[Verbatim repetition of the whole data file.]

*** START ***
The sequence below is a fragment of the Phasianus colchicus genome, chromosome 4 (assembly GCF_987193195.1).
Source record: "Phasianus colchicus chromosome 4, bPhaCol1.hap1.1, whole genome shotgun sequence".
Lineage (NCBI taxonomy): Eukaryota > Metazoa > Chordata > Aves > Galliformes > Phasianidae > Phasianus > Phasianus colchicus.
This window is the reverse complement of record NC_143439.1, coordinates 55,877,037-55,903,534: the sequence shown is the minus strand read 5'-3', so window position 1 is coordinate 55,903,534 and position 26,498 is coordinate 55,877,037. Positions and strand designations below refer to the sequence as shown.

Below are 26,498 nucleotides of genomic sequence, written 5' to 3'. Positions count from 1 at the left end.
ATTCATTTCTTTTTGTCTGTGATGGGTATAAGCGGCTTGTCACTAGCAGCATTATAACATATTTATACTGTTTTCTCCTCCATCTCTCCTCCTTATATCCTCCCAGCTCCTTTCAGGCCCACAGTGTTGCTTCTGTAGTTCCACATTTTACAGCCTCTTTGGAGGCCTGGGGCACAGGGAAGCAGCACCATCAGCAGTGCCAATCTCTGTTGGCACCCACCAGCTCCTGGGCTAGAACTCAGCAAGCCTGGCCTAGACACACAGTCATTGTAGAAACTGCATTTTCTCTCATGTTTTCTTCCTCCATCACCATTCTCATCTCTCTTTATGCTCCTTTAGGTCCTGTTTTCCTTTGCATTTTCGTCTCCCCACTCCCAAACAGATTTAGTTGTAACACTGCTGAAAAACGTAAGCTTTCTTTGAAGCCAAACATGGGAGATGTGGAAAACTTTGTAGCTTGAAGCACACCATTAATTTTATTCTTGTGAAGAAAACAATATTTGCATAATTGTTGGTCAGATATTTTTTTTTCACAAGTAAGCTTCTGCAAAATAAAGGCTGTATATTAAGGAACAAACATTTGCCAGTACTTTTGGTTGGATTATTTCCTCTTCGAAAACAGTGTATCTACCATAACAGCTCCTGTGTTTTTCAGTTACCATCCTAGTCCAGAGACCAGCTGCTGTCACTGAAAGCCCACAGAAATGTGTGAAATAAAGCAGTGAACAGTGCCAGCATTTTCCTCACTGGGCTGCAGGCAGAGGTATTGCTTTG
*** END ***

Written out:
The sequence below is a fragment of the Phasianus colchicus genome, chromosome 4 (assembly GCF_987193195.1).
Source record: "Phasianus colchicus chromosome 4, bPhaCol1.hap1.1, whole genome shotgun sequence".
Lineage (NCBI taxonomy): Eukaryota > Metazoa > Chordata > Aves > Galliformes > Phasianidae > Phasianus > Phasianus colchicus.
This window is the reverse complement of record NC_143439.1, coordinates 55,877,037-55,903,534: the sequence shown is the minus strand read 5'-3', so window position 1 is coordinate 55,903,534 and position 26,498 is coordinate 55,877,037. Positions and strand designations below refer to the sequence as shown.

Below are 26,498 nucleotides of genomic sequence, written 5' to 3'. Positions count from 1 at the left end.
ATTCATTTCTTTTTGTCTGTGATGGGTATAAGCGGCTTGTCACTAGCAGCATTATAACATATTTATACTGTTTTCTCCTCCATCTCTCCTCCTTATATCCTCCCAGCTCCTTTCAGGCCCACAGTGTTGCTTCTGTAGTTCCACATTTTACAGCCTCTTTGGAGGCCTGGGGCACAGGGAAGCAGCACCATCAGCAGTGCCAATCTCTGTTGGCACCCACCAGCTCCTGGGCTAGAACTCAGCAAGCCTGGCCTAGACACACAGTCATTGTAGAAACTGCATTTTCTCTCATGTTTTCTTCCTCCATCACCATTCTCATCTCTCTTTATGCTCCTTTAGGTCCTGTTTTCCTTTGCATTTTCGTCTCCCCACTCCCAAACAGATTTAGTTGTAACACTGCTGAAAAACGTAAGCTTTCTTTGAAGCCAAACATGGGAGATGTGGAAAACTTTGTAGCTTGAAGCACACCATTAATTTTATTCTTGTGAAGAAAACAATATTTGCATAATTGTTGGTCAGATATTTTTTTTTCACAAGTAAGCTTCTGCAAAATAAAGGCTGTATATTAAGGAACAAACATTTGCCAGTACTTTTGGTTGGATTATTTCCTCTTCGAAAACAGTGTATCTACCATAACAGCTCCTGTGTTTTTCAGTTACCATCCTAGTCCAGAGACCAGCTGCTGTCACTGAAAGCCCACAGAAATGTGTGAAATAAAGCAGTGAACAGTGCCAGCATTTTCCTCACTGGGCTGCAGGCAGAGGTATTGCTTTG